The Hellenistic Period

Hello everyone! This week I wanted to discuss one of my favorite periods of art, the Hellenistic period. This period emerged after the death of Alexander the Great in 323 BC and lasted up until the Battle of Actium in 31 BC. Although Rome became the center of where Hellenistic art was produced, this style was inspired by the classical Greek artists, and explores the individual representation through strong expressions and emotions.

One artist of this style composed the statue, Dying Gaul, 220 BCE. Found on the grounds of the Palazzo Ludovisi in the 17th century, this is a Roman copy of an original. It is composed of marble, which was polished to a high gloss point to make the statue appear shiny. This statue is meant to act as a monument to depict the Greek victory of the Gaul. It is the Pergamon’s victory over the Gaul at the Sanctuary of Athena at Pergamon.

There is a real sense of defeat in this statue, yet it is a noble representation. The Gaul was a worthy opponent to the Greeks, which caused the artist to give justice to the Gaul warrior. There are powerful emotions on the warriors face. There is real pain and emotion outlined the in facial expression of the warrior. This man is being depicted just moments before his death, yet from his body structure you can see he was once strong. He is becoming to weak he is unable to hold himself up. The artist is able to describe a narrative within his work. From the detailed face with a mustache and long hair, which was meant to mark this man as barbaric. The torc around his neck signifies a marker of high rank. The viewer is able to walk around the work and see from all angles what the artists was trying to convey in this piece.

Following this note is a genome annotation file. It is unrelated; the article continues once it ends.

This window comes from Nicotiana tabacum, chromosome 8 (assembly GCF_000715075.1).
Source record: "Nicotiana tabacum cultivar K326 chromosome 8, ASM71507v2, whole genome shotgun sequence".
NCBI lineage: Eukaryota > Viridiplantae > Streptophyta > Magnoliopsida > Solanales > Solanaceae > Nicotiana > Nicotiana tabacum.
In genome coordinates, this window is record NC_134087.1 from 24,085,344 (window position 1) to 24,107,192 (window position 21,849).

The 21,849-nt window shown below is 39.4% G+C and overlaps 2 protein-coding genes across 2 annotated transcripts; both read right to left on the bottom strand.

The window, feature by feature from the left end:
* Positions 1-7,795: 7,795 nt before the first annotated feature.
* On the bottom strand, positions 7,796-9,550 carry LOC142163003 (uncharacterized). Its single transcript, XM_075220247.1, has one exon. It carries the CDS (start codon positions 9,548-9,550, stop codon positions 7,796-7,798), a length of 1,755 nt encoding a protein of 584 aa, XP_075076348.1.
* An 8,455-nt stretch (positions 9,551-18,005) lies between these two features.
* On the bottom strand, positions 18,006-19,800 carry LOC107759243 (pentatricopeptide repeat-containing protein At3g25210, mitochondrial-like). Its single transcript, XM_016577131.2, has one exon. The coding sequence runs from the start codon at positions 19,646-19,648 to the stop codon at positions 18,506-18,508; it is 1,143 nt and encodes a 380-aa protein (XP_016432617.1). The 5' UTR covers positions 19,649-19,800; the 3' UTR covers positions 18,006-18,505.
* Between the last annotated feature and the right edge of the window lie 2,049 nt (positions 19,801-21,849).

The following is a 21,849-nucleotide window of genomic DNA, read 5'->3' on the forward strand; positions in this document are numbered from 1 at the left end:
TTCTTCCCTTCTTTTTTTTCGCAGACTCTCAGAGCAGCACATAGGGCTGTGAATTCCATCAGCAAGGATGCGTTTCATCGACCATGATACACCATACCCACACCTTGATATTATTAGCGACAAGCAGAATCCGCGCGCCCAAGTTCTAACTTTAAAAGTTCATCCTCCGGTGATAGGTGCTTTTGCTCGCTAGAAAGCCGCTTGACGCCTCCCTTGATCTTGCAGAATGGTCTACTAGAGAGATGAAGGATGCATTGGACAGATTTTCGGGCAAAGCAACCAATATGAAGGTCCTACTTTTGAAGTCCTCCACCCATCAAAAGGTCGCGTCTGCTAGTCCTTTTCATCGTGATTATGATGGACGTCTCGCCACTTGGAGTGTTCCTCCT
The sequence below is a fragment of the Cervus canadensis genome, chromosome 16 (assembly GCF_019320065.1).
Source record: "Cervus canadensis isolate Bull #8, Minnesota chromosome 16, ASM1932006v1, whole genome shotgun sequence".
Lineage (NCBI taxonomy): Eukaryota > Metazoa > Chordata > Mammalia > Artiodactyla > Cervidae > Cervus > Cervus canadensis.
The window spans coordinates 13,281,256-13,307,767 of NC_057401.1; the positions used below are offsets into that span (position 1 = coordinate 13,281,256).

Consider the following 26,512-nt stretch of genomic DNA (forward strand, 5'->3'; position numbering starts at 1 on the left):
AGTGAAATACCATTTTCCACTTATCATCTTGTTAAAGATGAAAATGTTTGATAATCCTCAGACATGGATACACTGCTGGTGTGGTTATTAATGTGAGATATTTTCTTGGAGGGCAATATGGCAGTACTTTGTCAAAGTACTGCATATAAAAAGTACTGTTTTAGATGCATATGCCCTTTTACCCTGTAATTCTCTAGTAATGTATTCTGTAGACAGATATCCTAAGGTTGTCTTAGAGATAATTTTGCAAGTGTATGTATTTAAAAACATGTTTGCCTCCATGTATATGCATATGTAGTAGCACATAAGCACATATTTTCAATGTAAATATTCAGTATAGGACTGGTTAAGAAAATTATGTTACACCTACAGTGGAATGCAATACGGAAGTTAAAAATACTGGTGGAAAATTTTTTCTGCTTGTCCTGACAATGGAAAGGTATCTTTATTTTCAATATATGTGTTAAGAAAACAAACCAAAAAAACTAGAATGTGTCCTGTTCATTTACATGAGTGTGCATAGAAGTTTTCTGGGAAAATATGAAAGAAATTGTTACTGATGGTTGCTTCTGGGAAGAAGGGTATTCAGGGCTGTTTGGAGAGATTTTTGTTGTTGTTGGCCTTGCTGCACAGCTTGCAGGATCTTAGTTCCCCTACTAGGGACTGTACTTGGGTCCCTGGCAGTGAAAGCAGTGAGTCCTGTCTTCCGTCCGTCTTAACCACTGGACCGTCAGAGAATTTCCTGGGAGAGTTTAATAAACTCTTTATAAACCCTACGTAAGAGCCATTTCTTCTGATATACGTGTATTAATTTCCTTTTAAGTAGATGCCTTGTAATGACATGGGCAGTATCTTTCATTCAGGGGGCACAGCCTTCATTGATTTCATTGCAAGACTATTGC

Another statue that was meant to be shown along with the Dying Gaul, is Gaul Chief Killing Himself and His Wife. This work was composed in 220 BCE and is also a Roman copy of an original. It was found along with the Dying Gaul, on the grounds of the Palazzo Ludovisi during the 17th century. These works were meant to be shown together in Pergamon, which was an important capital in the Hellenistic Period. This is where Greek culture spread from Egypt to India. Being that both works are Roman marble copies, they both depict what once were bronze originals. Together both statues act as a monument to memorialize a victory of the Pergamon kingdom over Gaul. Many memorials tend to depict the victor in a triumphantly way, but here in the Dying Gaul, is a sympathetic portrait of the defeated Gaul.

The Gaul Chief Killing Himself and His Wife, is a monument that depicts a Chief who has just killed his wife, who is also about to commit suicide. This Chief is killing himself and his wife to evade being captured and tortured by the Pergamon’s. This statue expresses an intense narrative, of love, life and death. The body is the wife is going limp, yet the husband refuses to let go of her. The husband is a Gaul, which can be seen in the facial details by his mustache and thick wavy hair. He is holding a sword to his lower neck, his head turned away from the viewer, as though he is ashamed. The Gaul is ashamed that this is how he and his wife mist die. The Gaul cannot face defeat and the the tortures that lie ahead for his wife and himself.

The narrative behind each composition, evokes a different type of emotion. The Dying Gaul evokes sympathy and empathy, while the Gaul Chief Killing Himself and His Wife depicts an intense dramatic scene during its rising action and climax. I was able to appreciate both works for overall tone and narrative. The artist included individual characteristics on each figure, which allows for a better understanding of the narrative of each statue. The Hellenistic period allowed for artists to depict characters in a more dramatic and operatic way. This can be seen in facial expressions, body language and narrative.

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